Everyday Carry for the Homesteader
By Dana Benner | Oct 1, 2019
Photo by Wendy Goddard
As homesteaders, we have a never-ending list of chores. There’s food to harvest, wood to cut, and buildings to repair, and that’s just the beginning. Faced with this endless list, we sometimes forget about the dangers we face every day. How many times do we get up in the morning and head out to tackle the next task without thinking of our own safety?
Inherent dangers come with a homesteading lifestyle, such as a careless mistake with a chainsaw, a tumble from a barn roof, or an encounter with a bear. Every year, thousands of people find themselves unprepared to handle an emergency situation and in need of rescue. The ability to build a shelter, make a fire, or render first aid can make all the difference. When I was growing up, some 50 years ago, my father told me that if all you carry is a knife and a way to make fire, then you’ll survive until help arrives. My list of items and the knowledge to use them has grown over the years, but his words have stuck with me.
It’s impossible to anticipate every possible situation or carry every item you’ll ever need in an emergency. What is possible, though, is to have some basic tools with you at all times that can save your life, or the lives of others, should the need arise. Everyday carry, or EDC for short, refers to the items a person routinely carries with them, both for utility and to prepare for unexpected and dangerous situations. The items I regularly carry vary somewhat depending upon the job and the season, but there are a few things I keep with me at all times. Here’s my list of year-round, essential items to take with you whenever you walk out your door.
Pack. Because you can’t carry everything on your person, you’ll want a reliable pack to hold the majority of your homestead EDC items. There are good packs and bad packs. A good pack is one that meets your specific needs, and not necessarily the one that’s the most expensive. I like the packs made by Blackhawk and 5.11 Tactical because they have the ability to attach gear to the outside of them, leaving the inside compartments free to hold other items. Always carry your pack with you, and keep it within easy reach at all times.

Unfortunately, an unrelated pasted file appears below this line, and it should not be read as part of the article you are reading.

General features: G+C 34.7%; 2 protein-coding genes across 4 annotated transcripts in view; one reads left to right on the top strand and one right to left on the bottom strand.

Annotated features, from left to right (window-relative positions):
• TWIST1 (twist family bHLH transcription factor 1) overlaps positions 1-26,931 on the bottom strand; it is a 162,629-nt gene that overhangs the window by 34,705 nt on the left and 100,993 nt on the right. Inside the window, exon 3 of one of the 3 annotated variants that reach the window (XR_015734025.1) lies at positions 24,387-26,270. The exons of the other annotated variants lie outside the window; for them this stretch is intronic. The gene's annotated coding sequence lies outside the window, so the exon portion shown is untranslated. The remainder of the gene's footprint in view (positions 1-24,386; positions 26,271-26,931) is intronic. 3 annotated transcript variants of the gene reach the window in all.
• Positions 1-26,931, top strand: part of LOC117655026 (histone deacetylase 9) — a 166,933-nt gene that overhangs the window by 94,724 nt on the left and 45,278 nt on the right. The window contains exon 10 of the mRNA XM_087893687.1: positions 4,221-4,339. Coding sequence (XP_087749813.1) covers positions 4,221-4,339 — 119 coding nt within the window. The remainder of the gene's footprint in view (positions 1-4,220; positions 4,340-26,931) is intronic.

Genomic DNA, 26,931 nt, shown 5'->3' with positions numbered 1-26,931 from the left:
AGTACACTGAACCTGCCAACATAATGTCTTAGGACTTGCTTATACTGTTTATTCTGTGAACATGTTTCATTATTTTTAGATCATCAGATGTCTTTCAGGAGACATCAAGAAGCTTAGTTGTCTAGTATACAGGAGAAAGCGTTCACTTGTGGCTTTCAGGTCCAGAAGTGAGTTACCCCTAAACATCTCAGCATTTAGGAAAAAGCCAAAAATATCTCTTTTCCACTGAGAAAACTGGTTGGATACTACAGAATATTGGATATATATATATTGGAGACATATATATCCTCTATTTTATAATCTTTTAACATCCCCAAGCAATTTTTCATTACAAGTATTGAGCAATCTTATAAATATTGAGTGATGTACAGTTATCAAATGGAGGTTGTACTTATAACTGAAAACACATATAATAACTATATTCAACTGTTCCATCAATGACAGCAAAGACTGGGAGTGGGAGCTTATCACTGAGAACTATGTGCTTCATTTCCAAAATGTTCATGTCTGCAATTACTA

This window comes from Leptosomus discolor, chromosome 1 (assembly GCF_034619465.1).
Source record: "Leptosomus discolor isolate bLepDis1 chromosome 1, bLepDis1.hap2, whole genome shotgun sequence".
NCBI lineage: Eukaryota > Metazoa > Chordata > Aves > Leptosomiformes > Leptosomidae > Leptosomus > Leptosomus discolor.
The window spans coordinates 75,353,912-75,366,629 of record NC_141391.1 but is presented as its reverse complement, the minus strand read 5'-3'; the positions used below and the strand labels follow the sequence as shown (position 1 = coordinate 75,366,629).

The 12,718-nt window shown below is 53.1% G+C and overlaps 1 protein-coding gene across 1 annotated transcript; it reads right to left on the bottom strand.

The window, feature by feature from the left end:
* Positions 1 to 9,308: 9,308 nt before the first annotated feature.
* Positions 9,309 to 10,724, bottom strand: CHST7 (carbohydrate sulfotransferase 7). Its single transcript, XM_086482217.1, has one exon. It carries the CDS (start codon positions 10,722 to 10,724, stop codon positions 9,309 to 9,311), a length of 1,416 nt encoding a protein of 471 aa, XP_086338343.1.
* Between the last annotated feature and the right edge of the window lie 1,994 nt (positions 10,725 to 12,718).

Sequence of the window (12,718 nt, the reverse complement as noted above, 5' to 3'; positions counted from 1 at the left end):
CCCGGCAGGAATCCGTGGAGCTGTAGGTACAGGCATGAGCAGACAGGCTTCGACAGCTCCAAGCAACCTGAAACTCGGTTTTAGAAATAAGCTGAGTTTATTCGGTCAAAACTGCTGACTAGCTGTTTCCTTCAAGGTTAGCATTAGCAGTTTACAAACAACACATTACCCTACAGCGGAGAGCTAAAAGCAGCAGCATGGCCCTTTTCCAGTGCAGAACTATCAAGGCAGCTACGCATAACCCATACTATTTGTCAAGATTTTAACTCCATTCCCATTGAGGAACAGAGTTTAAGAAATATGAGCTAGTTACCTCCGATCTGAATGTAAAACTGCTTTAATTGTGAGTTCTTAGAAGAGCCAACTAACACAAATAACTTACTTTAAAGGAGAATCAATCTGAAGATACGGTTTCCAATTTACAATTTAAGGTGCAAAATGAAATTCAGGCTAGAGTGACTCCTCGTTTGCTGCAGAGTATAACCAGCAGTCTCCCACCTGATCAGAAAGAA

Knives. When it comes to knives, the best advice is to never leave home without one. Of all the tools you have — besides your brain — a knife is the most valuable. A good knife can be used to free you from a jammed seat belt, aid in building a shelter, open a box of nails, and prepare wild game and fish.
I always carry a belt knife, either a fixed blade or a folder, in a case on my person. My folder is a Gator Drop Point by Gerber, and my fixed blade of choice is a Next Gen by L.T. Wright. In addition, I carry a Swiss Army knife in my pocket. Because of its multiple tools, this knife sees the most use.
I also keep two additional knives with my pack. These are heavy fixed-blade knives, perfect for chopping limbs for firewood or to make an emergency shelter. There are plenty of good knives on the market, but I like the Jessmuk by L.T. Wright and the StrongArm by Gerber. I keep the Jessmuk inside my pack and the StrongArm attached to the outside of my pack for quick access.
Fire. The original “multitool,” fire is a must. It can warm your body, cook food, and boil water. It can also melt the ends of nylon rope to keep it from fraying. Because fire has so many uses, it’s important to always have a way to start it. Matches are great, but I carry a butane lighter in my pocket at all times. These lighters are cheap, readily available, and highly reliable, so there’s no excuse not to have one. Besides, it beats the heck out of rubbing two sticks together.
I keep additional fire-starting devices in a pouch on the outside of my pack in a resealable, waterproof bag. I keep a box of wooden kitchen matches, a couple of paper matchbooks, and two additional butane lighters in this bag.
Flashlight. There’s nothing worse than fumbling around in the dark. A flashlight is invaluable, whether you’re tightening a bolt on your vehicle or trying to find your way back home.
Flashlights come in all sizes and qualities. Don’t settle for those inexpensive ones you find at a discount store or get for free at a bank; they’ll fail you when you need them the most. I carry a 5.11 Tactical EDC PL2AAA flashlight in my shirt pocket. It puts out a good amount of light, and it’s also about the size of a large pen, made of high-grade aluminum, and shock resistant. I also keep a headlamp in my pack, which allows me to see in the dark while keeping my hands free for other tasks.